- 43 percent of organizations use social media or online search engines to screen job candidates
- 36 percent of organizations have disqualified a job candidate in the past year due to information found on social media or online search
- Worse, only 39 percent of organizations allow candidates to explain concerning information found about them online
Numerous people have lost their jobs due to posting what they think is innocent content on social media. For some, the mistake is posting a joke. For others, the mistake is posting a picture. Take Ashley Payne, a teacher from Georgia, for example: her mistake was posting a picture of herself holding a glass of wine and a pint of beer on a personal social media profile. It didn’t take long for her to get fired.
Numerous examples like Payne’s abound, but the real error almost all the victims make is that of not paying careful attention to their online privacy.
If you don’t want to lose your job anytime soon, be sure to avoid the following privacy mistakes:
2. Adding coworkers and superiors on social media.
Another privacy mistake is that of adding coworkers and superiors on your personal social media. When you add coworkers and superiors on social media, you should know that nothing you do is private anymore. It could be on your profile in the morning and on the CEO’s desk in the afternoon. Worse, it could get you fired.
- Don’t add coworkers and superiors as friends on social media — especially if you are the kind that freely share stuffs with your “friends” on social media.
- Create a “professional” social media profile/page for friends and use your personal profile only for close, personal contacts.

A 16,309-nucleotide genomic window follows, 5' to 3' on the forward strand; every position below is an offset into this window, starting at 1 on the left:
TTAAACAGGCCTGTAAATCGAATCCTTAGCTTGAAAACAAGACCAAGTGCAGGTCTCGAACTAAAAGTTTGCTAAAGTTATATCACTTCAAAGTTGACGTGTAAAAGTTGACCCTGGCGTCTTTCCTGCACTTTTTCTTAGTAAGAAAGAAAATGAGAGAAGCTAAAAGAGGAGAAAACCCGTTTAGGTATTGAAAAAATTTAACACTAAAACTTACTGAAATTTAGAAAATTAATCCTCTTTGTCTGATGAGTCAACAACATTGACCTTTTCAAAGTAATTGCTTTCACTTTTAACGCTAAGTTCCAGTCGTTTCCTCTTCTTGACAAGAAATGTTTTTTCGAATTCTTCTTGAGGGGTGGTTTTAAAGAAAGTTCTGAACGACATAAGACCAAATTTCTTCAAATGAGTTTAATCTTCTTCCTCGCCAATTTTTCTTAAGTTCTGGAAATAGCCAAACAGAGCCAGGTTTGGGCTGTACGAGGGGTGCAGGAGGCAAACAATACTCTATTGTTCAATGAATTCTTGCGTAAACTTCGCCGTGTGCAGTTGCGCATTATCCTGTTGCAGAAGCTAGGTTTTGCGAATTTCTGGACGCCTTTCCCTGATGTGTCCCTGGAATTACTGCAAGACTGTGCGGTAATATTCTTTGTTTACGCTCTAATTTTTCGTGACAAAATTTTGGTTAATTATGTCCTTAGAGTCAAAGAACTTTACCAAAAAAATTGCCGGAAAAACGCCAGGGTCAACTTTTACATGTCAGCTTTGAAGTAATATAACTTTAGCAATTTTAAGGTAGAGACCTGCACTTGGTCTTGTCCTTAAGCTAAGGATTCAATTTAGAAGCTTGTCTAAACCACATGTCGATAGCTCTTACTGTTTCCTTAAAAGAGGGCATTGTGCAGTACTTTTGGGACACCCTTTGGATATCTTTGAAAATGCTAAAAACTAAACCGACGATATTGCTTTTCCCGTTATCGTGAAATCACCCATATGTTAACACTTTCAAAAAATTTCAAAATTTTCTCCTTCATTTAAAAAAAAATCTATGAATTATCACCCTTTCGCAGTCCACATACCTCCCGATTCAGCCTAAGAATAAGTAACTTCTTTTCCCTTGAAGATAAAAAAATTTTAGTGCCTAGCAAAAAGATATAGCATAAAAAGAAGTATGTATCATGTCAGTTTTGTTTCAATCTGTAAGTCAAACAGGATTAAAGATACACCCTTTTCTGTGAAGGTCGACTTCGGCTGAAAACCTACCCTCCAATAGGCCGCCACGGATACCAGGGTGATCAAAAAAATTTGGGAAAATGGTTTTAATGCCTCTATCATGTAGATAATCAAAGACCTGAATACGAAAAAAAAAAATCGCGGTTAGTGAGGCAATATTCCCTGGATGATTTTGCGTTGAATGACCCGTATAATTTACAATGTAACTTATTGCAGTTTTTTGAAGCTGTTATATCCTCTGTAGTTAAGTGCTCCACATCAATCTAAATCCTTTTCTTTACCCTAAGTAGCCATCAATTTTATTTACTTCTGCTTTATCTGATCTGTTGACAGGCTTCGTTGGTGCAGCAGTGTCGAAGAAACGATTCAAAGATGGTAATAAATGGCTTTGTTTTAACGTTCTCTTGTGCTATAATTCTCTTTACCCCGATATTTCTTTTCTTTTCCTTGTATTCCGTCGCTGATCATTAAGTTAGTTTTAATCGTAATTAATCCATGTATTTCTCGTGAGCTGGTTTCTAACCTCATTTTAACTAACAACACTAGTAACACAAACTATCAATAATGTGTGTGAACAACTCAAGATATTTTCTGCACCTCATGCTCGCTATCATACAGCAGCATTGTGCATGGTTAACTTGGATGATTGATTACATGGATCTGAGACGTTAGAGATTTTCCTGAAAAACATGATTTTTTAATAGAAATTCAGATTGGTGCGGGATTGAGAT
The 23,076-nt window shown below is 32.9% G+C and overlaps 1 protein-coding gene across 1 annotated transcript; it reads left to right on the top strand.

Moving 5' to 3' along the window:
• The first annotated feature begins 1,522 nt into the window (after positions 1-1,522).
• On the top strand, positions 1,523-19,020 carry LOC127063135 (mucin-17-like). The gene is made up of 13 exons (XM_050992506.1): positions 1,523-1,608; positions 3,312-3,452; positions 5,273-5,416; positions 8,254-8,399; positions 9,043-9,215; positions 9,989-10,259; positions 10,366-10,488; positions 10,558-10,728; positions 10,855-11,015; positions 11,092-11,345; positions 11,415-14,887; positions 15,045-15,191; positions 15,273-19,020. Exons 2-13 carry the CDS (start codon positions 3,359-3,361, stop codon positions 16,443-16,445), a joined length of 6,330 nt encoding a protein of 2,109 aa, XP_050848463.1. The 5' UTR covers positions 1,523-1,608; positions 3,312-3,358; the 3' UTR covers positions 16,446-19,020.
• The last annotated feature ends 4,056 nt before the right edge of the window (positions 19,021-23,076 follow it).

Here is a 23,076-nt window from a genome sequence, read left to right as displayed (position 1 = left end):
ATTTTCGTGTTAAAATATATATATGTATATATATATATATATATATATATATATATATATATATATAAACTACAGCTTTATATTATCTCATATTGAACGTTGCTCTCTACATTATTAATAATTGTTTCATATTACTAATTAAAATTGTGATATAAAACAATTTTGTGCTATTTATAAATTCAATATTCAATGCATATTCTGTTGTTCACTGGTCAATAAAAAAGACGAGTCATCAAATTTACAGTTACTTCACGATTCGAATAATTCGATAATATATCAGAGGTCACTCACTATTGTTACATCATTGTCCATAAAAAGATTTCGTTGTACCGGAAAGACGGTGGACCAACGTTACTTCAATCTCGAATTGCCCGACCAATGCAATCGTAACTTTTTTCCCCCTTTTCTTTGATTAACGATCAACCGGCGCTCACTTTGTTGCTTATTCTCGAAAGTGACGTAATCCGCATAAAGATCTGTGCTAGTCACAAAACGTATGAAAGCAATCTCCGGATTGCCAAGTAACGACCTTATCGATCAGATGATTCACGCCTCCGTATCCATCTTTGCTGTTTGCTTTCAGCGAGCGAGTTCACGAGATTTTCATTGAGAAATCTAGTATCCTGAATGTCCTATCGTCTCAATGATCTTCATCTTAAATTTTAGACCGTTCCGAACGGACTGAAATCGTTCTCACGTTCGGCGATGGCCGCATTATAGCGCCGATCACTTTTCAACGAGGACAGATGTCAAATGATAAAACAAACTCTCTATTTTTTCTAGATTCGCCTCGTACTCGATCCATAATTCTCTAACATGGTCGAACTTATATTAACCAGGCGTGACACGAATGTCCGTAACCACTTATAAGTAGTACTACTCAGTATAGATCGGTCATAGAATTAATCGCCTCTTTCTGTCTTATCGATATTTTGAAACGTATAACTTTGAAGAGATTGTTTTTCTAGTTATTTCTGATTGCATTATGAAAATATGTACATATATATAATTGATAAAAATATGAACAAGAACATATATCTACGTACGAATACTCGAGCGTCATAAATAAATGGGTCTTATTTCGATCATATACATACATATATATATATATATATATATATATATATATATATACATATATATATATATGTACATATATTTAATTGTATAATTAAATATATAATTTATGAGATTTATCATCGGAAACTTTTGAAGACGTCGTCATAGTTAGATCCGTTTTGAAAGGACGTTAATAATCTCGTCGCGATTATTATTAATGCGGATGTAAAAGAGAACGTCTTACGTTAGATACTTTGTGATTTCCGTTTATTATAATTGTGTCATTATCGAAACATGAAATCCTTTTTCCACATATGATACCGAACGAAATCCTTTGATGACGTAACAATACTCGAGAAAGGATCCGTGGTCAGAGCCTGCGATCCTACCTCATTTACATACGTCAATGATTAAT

3. Connecting to public WiFi without a VPN or with an insecure VPN.
When eBay made news for being the victim of a hack that exposed the details of about 145 million users, everybody was surprised. Very few people knew, however, that the hack was only due to the computers of three key employees being compromised. Yes, eBay, an internet giant, was hacked because of the computers of a few of its employees.
Most employees used to working from public Wi-Fi without ensuring additional measures of security will pay for it sooner rather than later.
When working from a public Wi-Fi, take additional security measures:
- Assume that all your internet activity on a public Wi-Fi is exposed — that is unless you take extra measures to protect yourself.
- Use a VPN service to encrypt and secure your online activity.
- Avoid “free” VPNs. Nothing is really free, especially VPNs. It costs money to set up the server and to purchase bandwidth, so if you are not paying for the service your data is probably being collected and sold, or you’re being served ads, to generate money to power the VPN servers.
- Pay attention to the encryption protocol used. As a rule, you want to avoid VPNs that use the PPTP protocol as it is the least secure. VPNs that use the OpenVPN and/or L2TP/IPSec protocol are generally the most secure.
4. Ignoring stuff you posted online years ago because you posted it before you got your job.
There have been several cases of people being terminated due to stuff they posted years ago, that they think has been forgotten, resurfacing online.
The internet doesn’t forget.
What you innocently posted years ago could be dug out, reshared or sent to your employers. This can put you in a very tough spot. And it could cost you your job. Part of taking care of your privacy includes doing a thorough background check on yourself and cleaning stuff that could put you in trouble.
5. Not paying attention to your social media settings.
Social media sites by default thrive on information going around, so the default settings ensures people can see pretty much all you do. This could pose serious issues.
- Change your privacy settings and to only reveal information you want to reveal to the people you want to reveal it to.
- Change your location settings to ensure location data isn’t shared by default.
This article originally appeared on Payscale.